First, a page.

Outer Space from an Insider’s point of view

Sergei Zaletin: "Every second in space is a matter of life and death to us." Source: ESA

Sergei Zaletin: "Every second in space is a matter of life and death to us." Source: ESA

Test cosmonaut and commander of 2 space crews Sergei Zaletin, who has been to two orbital stations: Mir and the ISS, talks to RIR about life in orbit, perfect cosmonauts and nail-biting experiences.

“Outer space leaves no room for uncertainty: work there is always meticulously structured, difficult and scary,” says test-cosmonaut Sergei Zaletin.

Russia & India Report: Today, you may safely say that space is your second home but, 20 years ago, you were only starting to learn the ropes. Are today’s requirements on test-cosmonauts much different from what they were back then?

Sergei Zaletin: It has never been easy to become a space crew member. You need to have a diploma in an aviation or aerospace discipline, as well as five years’ work experience in a relevant area. A prospective cosmonaut should be 150 to 190 cm tall (previously, the maximum was 170 cm) and occupy an area of 80-90 cm in a sitting position. Special emphasis is placed on creative activities, perception and learning faculties, professional motivation and a knowledge of culture and history of cosmonautics. Psychologists even study the candidate’s character, family background, work experience and criminal record.

RIR: Cosmonauts are subject to an upper age limit of 32 years. How can one’s ability be determined by age?

S.Z.: There are all sorts of situations. You may join a crew at 25: after graduating and working at least 3 years in the field, you are entitled to apply on general conditions. You may become a cosmonaut at the age of 40, like Mikhail Korniyenko, and celebrate your fiftieth birthday in space. You may even work in space when you’re 60, as is the case with Pavel Vinogradov today.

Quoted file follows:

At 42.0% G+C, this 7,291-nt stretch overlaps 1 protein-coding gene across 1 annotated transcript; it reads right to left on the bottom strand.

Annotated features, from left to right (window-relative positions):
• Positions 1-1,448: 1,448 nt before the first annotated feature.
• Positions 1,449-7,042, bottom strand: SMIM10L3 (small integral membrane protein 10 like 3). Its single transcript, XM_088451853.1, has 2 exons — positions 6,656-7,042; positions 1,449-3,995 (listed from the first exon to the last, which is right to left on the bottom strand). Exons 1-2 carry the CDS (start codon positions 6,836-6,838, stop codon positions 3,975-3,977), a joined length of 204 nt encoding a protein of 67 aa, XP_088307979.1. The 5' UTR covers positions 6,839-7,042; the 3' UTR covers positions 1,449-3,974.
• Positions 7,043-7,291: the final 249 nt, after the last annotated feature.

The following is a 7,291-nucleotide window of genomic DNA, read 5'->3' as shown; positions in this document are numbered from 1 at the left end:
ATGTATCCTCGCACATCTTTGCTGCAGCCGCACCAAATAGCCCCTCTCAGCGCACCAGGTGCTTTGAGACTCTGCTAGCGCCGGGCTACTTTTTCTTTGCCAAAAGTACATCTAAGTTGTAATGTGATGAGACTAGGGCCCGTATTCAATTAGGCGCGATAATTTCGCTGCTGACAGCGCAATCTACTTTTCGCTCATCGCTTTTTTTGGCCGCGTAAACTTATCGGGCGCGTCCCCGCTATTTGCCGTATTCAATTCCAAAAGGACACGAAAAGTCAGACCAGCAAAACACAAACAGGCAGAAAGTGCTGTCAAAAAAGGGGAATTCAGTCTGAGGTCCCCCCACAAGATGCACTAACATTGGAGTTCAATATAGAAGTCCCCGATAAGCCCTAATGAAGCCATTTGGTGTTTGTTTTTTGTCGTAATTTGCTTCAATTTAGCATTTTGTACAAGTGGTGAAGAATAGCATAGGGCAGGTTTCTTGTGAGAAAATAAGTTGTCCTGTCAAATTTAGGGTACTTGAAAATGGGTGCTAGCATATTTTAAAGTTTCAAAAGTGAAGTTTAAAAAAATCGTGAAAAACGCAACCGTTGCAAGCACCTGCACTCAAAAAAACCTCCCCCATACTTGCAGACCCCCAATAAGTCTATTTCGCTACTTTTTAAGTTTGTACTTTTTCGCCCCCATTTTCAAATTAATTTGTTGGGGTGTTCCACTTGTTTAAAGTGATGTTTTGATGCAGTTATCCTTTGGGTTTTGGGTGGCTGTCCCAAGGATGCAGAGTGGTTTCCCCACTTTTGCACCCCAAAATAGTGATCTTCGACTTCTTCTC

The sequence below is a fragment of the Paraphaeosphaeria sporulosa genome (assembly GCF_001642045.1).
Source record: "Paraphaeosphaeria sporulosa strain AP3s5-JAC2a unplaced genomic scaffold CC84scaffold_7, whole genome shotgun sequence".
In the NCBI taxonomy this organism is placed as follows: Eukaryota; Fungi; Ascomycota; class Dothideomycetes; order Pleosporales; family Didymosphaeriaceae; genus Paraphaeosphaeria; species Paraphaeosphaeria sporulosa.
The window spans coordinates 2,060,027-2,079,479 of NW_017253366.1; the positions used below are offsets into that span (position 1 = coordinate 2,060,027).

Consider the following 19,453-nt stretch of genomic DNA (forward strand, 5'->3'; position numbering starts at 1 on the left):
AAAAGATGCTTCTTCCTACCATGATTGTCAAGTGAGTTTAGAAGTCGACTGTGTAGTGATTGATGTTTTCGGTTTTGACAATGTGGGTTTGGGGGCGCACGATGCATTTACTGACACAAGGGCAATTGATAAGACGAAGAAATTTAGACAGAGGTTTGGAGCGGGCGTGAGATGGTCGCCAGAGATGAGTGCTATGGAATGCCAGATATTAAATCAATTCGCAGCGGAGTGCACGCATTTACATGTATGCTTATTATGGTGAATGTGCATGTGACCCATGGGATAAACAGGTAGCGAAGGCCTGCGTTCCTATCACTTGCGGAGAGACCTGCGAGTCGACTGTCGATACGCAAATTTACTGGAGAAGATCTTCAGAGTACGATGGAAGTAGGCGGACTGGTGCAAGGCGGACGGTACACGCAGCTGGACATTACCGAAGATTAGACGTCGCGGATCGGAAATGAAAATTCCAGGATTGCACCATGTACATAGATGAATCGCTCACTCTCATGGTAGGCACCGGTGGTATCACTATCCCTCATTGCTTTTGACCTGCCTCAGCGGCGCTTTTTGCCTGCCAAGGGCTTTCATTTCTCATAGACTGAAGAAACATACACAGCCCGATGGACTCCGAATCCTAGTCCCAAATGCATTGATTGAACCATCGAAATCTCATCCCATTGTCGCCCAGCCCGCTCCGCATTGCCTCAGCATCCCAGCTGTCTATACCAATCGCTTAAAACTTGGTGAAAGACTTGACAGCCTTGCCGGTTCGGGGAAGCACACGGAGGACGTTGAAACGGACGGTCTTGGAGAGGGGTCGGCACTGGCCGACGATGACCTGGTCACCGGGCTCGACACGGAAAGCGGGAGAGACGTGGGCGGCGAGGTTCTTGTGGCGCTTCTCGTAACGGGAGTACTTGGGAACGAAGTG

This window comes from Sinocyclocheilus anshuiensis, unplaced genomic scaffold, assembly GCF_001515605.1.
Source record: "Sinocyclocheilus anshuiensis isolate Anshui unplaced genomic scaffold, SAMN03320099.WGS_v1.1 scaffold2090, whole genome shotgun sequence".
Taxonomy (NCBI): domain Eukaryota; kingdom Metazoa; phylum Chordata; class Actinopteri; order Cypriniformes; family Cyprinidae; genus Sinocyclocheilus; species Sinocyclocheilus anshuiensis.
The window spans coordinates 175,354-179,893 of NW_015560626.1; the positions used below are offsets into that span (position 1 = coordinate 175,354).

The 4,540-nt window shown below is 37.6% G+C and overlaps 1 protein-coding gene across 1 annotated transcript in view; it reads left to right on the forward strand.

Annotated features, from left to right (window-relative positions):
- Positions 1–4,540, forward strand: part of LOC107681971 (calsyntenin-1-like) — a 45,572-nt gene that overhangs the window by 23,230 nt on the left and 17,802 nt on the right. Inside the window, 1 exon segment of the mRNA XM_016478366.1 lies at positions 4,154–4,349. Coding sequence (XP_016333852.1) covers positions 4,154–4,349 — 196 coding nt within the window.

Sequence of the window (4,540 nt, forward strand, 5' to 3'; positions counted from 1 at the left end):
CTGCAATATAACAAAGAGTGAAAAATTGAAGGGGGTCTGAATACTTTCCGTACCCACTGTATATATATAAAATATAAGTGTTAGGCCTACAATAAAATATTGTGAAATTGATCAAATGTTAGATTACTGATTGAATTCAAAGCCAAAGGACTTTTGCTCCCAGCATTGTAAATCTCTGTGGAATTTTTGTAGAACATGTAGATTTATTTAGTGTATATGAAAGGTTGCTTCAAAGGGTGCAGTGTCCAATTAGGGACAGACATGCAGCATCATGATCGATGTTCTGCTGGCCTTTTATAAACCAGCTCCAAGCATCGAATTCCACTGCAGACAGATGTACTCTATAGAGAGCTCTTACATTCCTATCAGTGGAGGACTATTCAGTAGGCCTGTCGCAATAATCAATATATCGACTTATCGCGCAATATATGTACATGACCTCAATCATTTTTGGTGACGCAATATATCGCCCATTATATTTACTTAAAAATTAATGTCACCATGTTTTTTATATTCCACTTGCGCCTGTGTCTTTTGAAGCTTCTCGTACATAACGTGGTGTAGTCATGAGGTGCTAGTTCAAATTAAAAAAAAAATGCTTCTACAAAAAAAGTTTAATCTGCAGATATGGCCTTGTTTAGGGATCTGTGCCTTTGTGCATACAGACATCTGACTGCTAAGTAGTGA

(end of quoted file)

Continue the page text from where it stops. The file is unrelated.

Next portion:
RIR: Are you saying that space adaptation and post-flight recovery periods don’t depend on age?

S.Z.: Age is not the only consideration: much depends on physical condition and the programme implemented in space. Every cosmonaut’s daily routine includes 2-3 hours of training on special machines. Otherwise, they might lose their ability to walk, lift weights and move their limbs. As for recovery on Earth, it takes exactly as much time as has been spent in space.

RIR: Is this a trend: to send older cosmonauts into space instead of making way for a younger and faster recovering generation of spacemen? 

S.Z.: When space exploration was in its infancy, cosmonauts were sent on missions right after graduating, as there was no-one else to fill in for them and no previous experience of this kind. Today’s graduates have to wait 10 to 15 years for such a chance. Every cyclogramme – a mission with pre-determined objectives and a list of crew members – is staffed long before the launch date. Task implementation steps need to be rehearsed over and over again and medical, psychological and technical tests are performed regularly. The new generation finds it difficult to fit in these cyclogrammes, so they have to wait for the next recruiting opportunities, while continuing their studies in the meantime.

RIR: Could it be that the older generation is simply afraid to lose their place in the sun?

S.Z.: We are cosmonauts and we don’t make any decisions ourselves. There are special commissions that profile people for missions. The old school is renowned and praised for its extensive space operations experience. In five years, we will step down and young people will take our place – and, at 35-40 years of age, they will be fully prepared for space missions of any complexity.

RIR: In both space flights, you were the captain of the crew. What were your duties?

S.Z.: (bangs his fist on the table and laughs) I was in charge of monitoring the crew’s safety, as well as implementation of our flight programme in strict accordance with the plan. In most cases, we have a list of tasks broken down by the second. If some event doesn’t take place as scheduled, we wait for a certain number of seconds and then switch to an alternative operating mode. You see, every second is a matter of life and death to us.

RIR: That is something beyond my comprehension. Isn’t the automatic equipment supposed to help you in such cases?

S.Z.: The concept used in Russia prescribes that we allow the machinery to work automatically as long as all operating parametres remain within safe limits. As soon as automatic controls start experiencing major overloads, the crew should switch to manual mode. Most critical for any cosmonaut is the ability to distribute his attention effectively. On our first mission, the docking mechanism failed and we had to dock to Mir manually.

RIR: That is a tough proficiency test. Were you really disturbed when this happened?